The Opinion Rule
What you refer to as ipse dixit is dealt with by the opinion rule. In summary, witnesses are required to testify to facts, not opinions - it is for the judge/jury to reason from facts to conclusions.
In New South Wales, this is stated in s76 of the Evidence Act 1995 which codified the common law rule applicable in most common law jurisdictions.
76 THE OPINION RULE
(1) Evidence of an opinion is not admissible to prove the existence of a fact about the existence of which the opinion was expressed.
Which is a little bit opaque to the non-legally trained so the act helpfully gives some examples:
1 P sues D, her doctor, for the negligent performance of a surgical operation. Unless an exception to the opinion rule applies, P's neighbour, W, who had the same operation, cannot give evidence of his opinion that D had not performed the operation as well as his own.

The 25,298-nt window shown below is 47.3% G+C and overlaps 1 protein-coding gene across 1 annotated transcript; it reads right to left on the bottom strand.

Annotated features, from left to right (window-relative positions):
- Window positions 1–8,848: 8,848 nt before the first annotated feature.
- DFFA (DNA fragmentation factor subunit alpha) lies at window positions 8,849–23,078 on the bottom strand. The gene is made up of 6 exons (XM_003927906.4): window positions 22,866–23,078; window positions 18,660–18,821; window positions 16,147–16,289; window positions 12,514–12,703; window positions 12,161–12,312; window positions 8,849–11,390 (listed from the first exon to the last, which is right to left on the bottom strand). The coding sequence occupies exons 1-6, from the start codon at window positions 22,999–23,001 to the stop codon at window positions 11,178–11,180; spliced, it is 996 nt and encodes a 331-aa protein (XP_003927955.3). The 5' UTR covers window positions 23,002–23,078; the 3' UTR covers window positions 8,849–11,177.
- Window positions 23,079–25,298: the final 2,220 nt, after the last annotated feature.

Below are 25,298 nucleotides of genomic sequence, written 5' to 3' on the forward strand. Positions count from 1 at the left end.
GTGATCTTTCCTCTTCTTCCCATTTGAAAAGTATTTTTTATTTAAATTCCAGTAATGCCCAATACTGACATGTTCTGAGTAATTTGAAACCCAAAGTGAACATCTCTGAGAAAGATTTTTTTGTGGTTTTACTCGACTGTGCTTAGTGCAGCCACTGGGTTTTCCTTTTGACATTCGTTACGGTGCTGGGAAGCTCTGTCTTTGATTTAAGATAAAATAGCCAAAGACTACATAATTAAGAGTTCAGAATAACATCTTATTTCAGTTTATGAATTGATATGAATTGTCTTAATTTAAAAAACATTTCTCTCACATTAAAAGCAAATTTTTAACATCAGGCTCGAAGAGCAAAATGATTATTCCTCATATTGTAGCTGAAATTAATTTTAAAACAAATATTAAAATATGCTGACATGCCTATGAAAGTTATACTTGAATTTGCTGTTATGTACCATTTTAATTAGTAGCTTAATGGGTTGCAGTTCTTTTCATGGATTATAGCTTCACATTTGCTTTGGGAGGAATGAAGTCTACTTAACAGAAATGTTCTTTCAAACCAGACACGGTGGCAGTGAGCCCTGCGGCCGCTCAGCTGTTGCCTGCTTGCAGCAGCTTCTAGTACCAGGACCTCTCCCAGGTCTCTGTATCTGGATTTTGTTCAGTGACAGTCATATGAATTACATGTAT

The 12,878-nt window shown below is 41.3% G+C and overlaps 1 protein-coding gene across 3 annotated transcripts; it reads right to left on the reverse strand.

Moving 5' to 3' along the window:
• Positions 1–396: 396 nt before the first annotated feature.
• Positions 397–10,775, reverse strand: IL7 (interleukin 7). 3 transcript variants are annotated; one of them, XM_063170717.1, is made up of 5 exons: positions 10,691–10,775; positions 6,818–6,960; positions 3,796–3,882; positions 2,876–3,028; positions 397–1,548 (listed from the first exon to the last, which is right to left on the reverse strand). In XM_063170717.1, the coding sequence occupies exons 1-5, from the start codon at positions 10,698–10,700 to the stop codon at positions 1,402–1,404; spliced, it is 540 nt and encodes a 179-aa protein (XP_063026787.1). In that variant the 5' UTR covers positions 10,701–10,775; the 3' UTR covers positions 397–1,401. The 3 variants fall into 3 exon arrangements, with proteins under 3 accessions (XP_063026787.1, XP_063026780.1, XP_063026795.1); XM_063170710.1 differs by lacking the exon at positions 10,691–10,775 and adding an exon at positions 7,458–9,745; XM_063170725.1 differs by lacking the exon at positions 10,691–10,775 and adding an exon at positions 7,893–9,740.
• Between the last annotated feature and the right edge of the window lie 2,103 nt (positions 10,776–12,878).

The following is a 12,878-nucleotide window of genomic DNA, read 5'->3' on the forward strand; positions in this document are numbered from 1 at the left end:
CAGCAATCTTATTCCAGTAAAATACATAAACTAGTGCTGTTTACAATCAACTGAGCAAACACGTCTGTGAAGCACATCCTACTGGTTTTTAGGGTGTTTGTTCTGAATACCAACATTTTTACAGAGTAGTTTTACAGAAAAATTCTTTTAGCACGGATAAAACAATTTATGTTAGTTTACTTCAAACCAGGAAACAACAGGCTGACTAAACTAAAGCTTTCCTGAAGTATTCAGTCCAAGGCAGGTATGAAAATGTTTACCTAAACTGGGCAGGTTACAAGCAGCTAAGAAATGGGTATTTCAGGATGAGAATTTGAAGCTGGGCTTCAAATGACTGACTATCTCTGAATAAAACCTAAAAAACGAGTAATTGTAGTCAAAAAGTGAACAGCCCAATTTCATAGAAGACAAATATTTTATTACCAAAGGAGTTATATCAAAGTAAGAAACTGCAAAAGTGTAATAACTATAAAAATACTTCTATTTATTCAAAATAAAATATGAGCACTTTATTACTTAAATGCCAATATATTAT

2 P considers that electrical work that D, an electrician, has done for her is unsatisfactory. Unless an exception to the opinion rule applies, P cannot give evidence of her opinion that D does not have the necessary skills to do electrical work.
There are a number of exceptions to the opinion rule; the relevant one for your question is the expert opinion exception. s79 deals with this:
79 EXCEPTION: OPINIONS BASED ON SPECIALISED KNOWLEDGE
(1) If a person has specialised knowledge based on the person's training, study or experience, the opinion rule does not apply to evidence of an opinion of that person that is wholly or substantially based on that knowledge.
If the court (and subsequent appeals courts) accept that a witness is an expert and the opinion is limited to the field of their expertise and the opinion is representative within the context of that expert community (i.e. the expert is not an iconoclast or is using unacceptable techniques), they are entitled to express it. Indeed, that's why courts use expert witnesses.